Africa’s second most populous country is in the midst of an increasingly rocky political transition that began in 2018, with the ascent of Prime Minister Abiy Ahmed. At first, the change seemed to hold great promise, but fissures have grown, partly between and among the country’s numerous ethnic groups. At stake is the state’s stability and the post-1991 ethno-federalist system, which many Ethiopians support as guaranteeing local autonomy, and many others oppose as sowing division and undermining effective central government. War between the federal and Tigray governments broke out in the northern region in late 2020 as these tensions came to the fore. Through its research and advocacy, Crisis Group works to end the fighting and ward off similar conflict elsewhere, with the long-term goal of encouraging comprehensive and inclusive national dialogue about the country’s political future.
A rebellion in the Amhara region risks plunging Ethiopia into wider conflict. The federal government should seek talks with the militants as part of efforts to resolve the country’s interlocking crises. Outside powers should keep nudging Prime Minister Abiy Ahmed to take this conciliatory tack.
Violence in Amhara and Oromia regions remained rampant, and PM Abiy’s calls for sea access rattled Ethiopia’s neighbours amid deteriorating relations with Eritrea.
Fano-federal fighting continued in Amhara region. Clashes between federal forces and Amhara nationalist militia known as Fano occurred in rural areas and small towns of Amhara’s North Wollo, South Wollo, West Gojjam, East Gojjam and North Shewa zones, as well as Oromia region’s North Shewa Zone. Indications mid Oct surfaced that military is planning final offensive to “eliminate” Fano, though rebellion’s decentralised structure will likely complicate efforts. Ethiopian Human Rights Commission 30 Oct warned of high civilian casualties.
Hostilities in Oromia persisted amid rising risk of intercommunal violence. Clashes between govt forces and Oromo Liberation Army continued throughout Oct. Govt drone strikes 7-8 Oct in Horo Guduru Wollega Zone killed at least twelve. In North Shewa’s Dera Woreda (home to significant number of Amharas), federal forces fought OLA and Fano; with both insurgencies operating in area, risk of ethnically motivated attacks on Amhara and Oromo civilians is high. Kidnappings-for-ransom continued to rise. Notably, suspected OLA militants 3 Oct abducted nine civilians from Sululta city, demanding 300,000 birr (approx $5,500) per victim; 19 Oct abducted unknown number of Chinese nationals.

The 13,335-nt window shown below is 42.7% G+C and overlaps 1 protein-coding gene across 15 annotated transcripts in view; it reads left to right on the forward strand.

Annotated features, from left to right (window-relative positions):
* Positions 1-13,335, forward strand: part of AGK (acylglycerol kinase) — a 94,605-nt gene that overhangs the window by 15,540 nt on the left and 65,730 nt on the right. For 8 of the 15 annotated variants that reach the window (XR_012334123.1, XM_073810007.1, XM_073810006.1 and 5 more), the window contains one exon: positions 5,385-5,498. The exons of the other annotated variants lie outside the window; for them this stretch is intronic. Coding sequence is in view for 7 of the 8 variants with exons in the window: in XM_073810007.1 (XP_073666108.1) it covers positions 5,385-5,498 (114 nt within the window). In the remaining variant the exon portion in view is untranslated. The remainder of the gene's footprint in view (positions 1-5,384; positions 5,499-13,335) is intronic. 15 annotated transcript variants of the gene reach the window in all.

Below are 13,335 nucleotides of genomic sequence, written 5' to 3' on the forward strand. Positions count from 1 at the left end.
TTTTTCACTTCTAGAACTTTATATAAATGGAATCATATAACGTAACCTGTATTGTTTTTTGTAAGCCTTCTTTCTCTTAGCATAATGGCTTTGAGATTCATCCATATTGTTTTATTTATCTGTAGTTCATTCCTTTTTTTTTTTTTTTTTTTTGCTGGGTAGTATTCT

Abiy’s calls for talks on sea access laid bare deteriorating relations with Eritrea. In audio released 13 Oct, PM Abiy pronounced that securing direct access to sea (Ethiopia has been landlocked since 1993 Eritrean independence) is vital for Ethiopia’s development and stressed historic links to Red Sea; he called for open discussions with neighbours and warned that Ethiopia’s lack of access was potential source of future conflict. Eritrea 16 Oct said “discourses” on water and sea access had become “excessive” and emphasised that Asmara will not “be drawn into such alleys”; response revealed deteriorating relations between Addis and Asmara (see Eritrea). Somalia and Djibouti 17, 19 Oct respectively rejected Abiy’s appeal for talks.
In other important developments. Situation in Tigray region remained static. UN humanitarian agency 9 Oct warned that “drought-like conditions” in parts of Amhara, Tigray, Somali and Afar regions have increased food insecurity. Third round of talks on Grand Ethiopian Renaissance Dam 24 Oct concluded without breakthrough (see Nile Waters).
Any serious failure in implementing the agreements [between Ethiopia's federal government and Tigrayan leaders] raises the risks of a disastrous return to large-scale war...
The deal [with Tigrayan leaders] was a huge diplomatic and political victory for the [Ethiopian] federal government.
Now Tigrayan reports ... of a large-scale incursion into Tigray from the north by Eritrean and federal forces. So, it is evident that the conflict is now seriously escala...
This week on The Horn, Alan speaks with Michael Woldemariam, associate professor at the University of Maryland, about the new crisis engulfing Ethiopia’s Amhara region and escalating tensions between Ethiopia and Eritrea.
The CrisisWatch Digest Ethiopia offers a monthly one-page snapshot of conflict-related country trends in a clear, accessible format, using a map of the region to pinpoint developments.
A victim’s relative is among those accusing Meta in a Kenyan court of failing to adequately police incendiary speech on Facebook during Ethiopia’s civil war. Much greater effort from the company is warranted. But Meta’s task is hardly straightforward.
In this video series, Crisis Group's Senior Analyst for Ethiopia William Davison explains the context surrounding the recent truce that put a stop to the fighting in Ethiopia's Tigray region. He discusses the situation preceding the ceasefire, what it looks like, and the challenges it faces in its implementation.
Ethiopia’s federal government and leaders in the war-torn Tigray region signed a peace accord on 2 November, followed by an implementation deal ten days later. After making these steps toward ending the conflict, all parties must act responsibly to build a solid foundation for peace.
This week on Hold Your Fire!, Richard Atwood talks to Murithi Mutiga, Crisis Group’s Africa director, about last week’s cessation of hostilities between the Ethiopian government and leaders from Ethiopia’s northern Tigray region, and whether it can end what has been a horrific war.
This week on The Horn, Alan speaks with Michael Woldemariam, professor at the University of Maryland, about the tumultuous relations between Eritrea and Tigray and how the historical grievances between both sides have shaped the recent conflict in northern Ethiopia.
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